Planning, funding, building interstate roads takes time
The Chinese saying that the longest journey begins with a single step certainly applies to building highways in America.
And they require great sums of money.
With Congress and the president jousting over the final amount in a nearly-$3 billion highway funding bill, Congress is getting ready to allot nearly $300 million for construction, which isn't much, considering the Memphis-to-Atlanta highway will cost a couple billion.
The idea, that once the money starts flowing from this trickle larger amounts will follow, has Southern politicians ready to take that first step.
Led by Georgia, Tennessee, Alabama and Mississippi seem interested in building two intersecting interstates, one that stretches from Knoxville to Savannah and another from Augusta to Columbus and across Alabama near Montgomery, ending at Natchez.
Georgia appears the biggest winner in such a plan, but each state gets something that interests its leaders.
Alabama would get an east-west route that opens the impoverished Black Belt to more industry and commerce.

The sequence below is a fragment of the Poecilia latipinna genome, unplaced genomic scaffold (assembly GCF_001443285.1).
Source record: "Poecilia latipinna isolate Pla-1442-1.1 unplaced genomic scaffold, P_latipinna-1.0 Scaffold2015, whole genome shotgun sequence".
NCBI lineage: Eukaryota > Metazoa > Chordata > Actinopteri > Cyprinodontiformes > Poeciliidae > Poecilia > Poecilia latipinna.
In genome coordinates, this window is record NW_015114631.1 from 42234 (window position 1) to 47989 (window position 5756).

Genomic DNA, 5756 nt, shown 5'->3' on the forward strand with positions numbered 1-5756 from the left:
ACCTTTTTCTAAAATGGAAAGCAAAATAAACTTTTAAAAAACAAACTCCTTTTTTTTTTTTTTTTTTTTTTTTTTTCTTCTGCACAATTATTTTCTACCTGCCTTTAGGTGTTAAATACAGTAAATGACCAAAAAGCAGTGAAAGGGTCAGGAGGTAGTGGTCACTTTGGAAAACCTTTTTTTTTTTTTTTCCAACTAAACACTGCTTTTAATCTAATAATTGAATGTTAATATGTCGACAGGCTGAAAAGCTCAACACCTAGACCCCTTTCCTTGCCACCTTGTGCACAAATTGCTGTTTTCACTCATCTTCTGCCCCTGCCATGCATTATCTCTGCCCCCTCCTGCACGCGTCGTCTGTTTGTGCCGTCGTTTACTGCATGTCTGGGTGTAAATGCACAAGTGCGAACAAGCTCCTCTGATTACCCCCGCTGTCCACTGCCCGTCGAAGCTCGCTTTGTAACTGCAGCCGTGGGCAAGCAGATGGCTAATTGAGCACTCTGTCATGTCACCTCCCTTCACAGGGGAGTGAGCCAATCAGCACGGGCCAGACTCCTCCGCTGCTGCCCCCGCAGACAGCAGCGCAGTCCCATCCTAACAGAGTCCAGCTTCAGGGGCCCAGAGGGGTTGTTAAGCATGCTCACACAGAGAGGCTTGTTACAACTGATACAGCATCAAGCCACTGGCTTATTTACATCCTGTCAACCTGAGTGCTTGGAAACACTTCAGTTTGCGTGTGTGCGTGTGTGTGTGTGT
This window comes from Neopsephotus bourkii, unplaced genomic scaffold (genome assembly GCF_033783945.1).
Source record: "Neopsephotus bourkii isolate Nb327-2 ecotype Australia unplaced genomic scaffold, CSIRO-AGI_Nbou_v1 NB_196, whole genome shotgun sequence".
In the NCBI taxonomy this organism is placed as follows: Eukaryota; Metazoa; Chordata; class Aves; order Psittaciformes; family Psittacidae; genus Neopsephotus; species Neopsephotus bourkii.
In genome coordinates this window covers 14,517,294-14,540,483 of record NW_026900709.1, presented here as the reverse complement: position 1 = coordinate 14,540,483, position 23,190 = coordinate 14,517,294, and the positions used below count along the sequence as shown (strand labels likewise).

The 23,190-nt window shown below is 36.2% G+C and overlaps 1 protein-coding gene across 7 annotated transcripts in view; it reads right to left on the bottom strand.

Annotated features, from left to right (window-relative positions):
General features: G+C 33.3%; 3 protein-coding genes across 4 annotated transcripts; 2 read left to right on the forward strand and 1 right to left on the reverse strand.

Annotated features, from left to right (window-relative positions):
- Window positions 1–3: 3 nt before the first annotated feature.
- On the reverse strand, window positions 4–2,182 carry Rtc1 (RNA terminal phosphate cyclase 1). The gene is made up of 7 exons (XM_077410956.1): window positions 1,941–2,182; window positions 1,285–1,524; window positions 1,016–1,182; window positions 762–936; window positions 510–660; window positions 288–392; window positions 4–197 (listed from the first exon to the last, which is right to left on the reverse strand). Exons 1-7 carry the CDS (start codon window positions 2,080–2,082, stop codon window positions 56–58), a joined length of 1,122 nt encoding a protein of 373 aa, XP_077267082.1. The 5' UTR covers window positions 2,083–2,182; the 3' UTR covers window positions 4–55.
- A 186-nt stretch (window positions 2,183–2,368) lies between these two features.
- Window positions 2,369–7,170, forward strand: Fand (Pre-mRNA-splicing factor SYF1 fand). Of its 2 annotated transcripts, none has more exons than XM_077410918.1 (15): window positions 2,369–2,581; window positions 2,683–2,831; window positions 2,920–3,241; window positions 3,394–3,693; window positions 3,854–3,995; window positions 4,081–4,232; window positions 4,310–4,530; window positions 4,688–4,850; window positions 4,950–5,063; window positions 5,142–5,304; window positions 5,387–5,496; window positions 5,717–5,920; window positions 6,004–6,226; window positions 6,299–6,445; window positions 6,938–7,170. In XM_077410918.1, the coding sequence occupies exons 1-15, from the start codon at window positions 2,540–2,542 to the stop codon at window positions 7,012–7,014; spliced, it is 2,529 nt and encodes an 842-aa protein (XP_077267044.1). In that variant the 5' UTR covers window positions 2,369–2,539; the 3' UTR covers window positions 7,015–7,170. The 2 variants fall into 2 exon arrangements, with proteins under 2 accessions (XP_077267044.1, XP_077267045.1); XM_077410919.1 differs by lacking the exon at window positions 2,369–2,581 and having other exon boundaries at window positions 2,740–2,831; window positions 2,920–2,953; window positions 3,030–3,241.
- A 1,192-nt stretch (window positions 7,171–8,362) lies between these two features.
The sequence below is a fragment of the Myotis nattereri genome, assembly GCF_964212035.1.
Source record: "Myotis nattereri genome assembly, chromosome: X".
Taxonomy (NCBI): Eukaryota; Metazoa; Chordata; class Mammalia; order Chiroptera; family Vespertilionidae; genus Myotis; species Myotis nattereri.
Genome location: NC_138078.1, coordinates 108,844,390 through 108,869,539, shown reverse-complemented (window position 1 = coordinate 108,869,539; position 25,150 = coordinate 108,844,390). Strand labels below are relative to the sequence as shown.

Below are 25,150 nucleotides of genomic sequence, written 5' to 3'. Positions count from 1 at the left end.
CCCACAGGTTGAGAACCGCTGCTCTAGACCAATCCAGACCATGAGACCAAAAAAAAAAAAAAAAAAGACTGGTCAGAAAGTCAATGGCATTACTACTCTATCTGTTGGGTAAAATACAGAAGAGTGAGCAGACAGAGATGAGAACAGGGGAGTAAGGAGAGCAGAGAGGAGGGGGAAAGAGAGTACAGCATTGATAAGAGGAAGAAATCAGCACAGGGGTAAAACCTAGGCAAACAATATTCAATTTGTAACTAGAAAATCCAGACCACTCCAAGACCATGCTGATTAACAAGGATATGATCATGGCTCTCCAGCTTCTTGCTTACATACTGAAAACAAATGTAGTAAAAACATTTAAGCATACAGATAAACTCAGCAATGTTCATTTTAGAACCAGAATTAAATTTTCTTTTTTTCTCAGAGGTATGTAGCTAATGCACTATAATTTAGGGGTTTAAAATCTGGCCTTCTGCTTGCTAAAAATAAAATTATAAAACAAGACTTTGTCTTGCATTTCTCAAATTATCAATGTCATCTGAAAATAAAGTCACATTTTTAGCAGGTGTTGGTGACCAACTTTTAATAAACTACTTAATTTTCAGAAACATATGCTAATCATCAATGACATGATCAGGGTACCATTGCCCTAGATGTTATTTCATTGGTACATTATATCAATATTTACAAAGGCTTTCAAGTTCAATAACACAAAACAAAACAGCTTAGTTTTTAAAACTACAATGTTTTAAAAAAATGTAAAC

U.S. Sen. Richard Shelby, R-Tuscaloosa, is a member of the committee that directs highway funds. He says that joining forces makes for good political and economic sense.
That's true, and is one reason that the Memphis to Atlanta highway continues to survive year after year. But that road doesn't appear to have the enthusiasm in Georgia that it does in Alabama. It is extremely important to North Mississippi and to the Tennessee Valley.
As the four-state plan for interstates goes forward, it will be good to remember that the same four share in the Memphis-to-Atlanta route, also, and that it's already taken several steps along a long journey.